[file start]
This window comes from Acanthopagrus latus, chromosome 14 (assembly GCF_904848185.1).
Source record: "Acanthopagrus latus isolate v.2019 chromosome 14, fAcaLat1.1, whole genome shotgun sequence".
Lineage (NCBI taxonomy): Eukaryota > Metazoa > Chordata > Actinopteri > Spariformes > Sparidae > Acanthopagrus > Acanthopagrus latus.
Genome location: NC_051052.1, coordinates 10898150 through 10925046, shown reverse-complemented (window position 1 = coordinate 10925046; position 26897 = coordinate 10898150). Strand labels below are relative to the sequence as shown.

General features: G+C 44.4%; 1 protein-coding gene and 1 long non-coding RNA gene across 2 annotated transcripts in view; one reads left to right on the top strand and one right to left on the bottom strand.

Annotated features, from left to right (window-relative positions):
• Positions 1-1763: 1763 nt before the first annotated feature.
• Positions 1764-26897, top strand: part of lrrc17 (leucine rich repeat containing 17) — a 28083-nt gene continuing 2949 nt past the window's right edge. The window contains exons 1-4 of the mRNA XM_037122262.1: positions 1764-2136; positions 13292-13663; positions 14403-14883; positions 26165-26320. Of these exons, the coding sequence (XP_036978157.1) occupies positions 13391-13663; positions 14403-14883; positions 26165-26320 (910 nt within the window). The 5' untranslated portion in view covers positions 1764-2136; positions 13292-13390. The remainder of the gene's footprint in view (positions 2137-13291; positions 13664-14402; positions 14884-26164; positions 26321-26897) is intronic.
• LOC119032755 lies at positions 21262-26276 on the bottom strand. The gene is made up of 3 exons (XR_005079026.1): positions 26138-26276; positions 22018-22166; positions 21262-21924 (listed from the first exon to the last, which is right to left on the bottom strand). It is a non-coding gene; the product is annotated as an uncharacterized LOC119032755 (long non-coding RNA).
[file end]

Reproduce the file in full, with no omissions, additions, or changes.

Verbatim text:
This window comes from Acanthopagrus latus, chromosome 14 (assembly GCF_904848185.1).
Source record: "Acanthopagrus latus isolate v.2019 chromosome 14, fAcaLat1.1, whole genome shotgun sequence".
Lineage (NCBI taxonomy): Eukaryota > Metazoa > Chordata > Actinopteri > Spariformes > Sparidae > Acanthopagrus > Acanthopagrus latus.
Genome location: NC_051052.1, coordinates 10898150 through 10925046, shown reverse-complemented (window position 1 = coordinate 10925046; position 26897 = coordinate 10898150). Strand labels below are relative to the sequence as shown.

General features: G+C 44.4%; 1 protein-coding gene and 1 long non-coding RNA gene across 2 annotated transcripts in view; one reads left to right on the top strand and one right to left on the bottom strand.

Annotated features, from left to right (window-relative positions):
• Positions 1-1763: 1763 nt before the first annotated feature.
• Positions 1764-26897, top strand: part of lrrc17 (leucine rich repeat containing 17) — a 28083-nt gene continuing 2949 nt past the window's right edge. The window contains exons 1-4 of the mRNA XM_037122262.1: positions 1764-2136; positions 13292-13663; positions 14403-14883; positions 26165-26320. Of these exons, the coding sequence (XP_036978157.1) occupies positions 13391-13663; positions 14403-14883; positions 26165-26320 (910 nt within the window). The 5' untranslated portion in view covers positions 1764-2136; positions 13292-13390. The remainder of the gene's footprint in view (positions 2137-13291; positions 13664-14402; positions 14884-26164; positions 26321-26897) is intronic.
• LOC119032755 lies at positions 21262-26276 on the bottom strand. The gene is made up of 3 exons (XR_005079026.1): positions 26138-26276; positions 22018-22166; positions 21262-21924 (listed from the first exon to the last, which is right to left on the bottom strand). It is a non-coding gene; the product is annotated as an uncharacterized LOC119032755 (long non-coding RNA).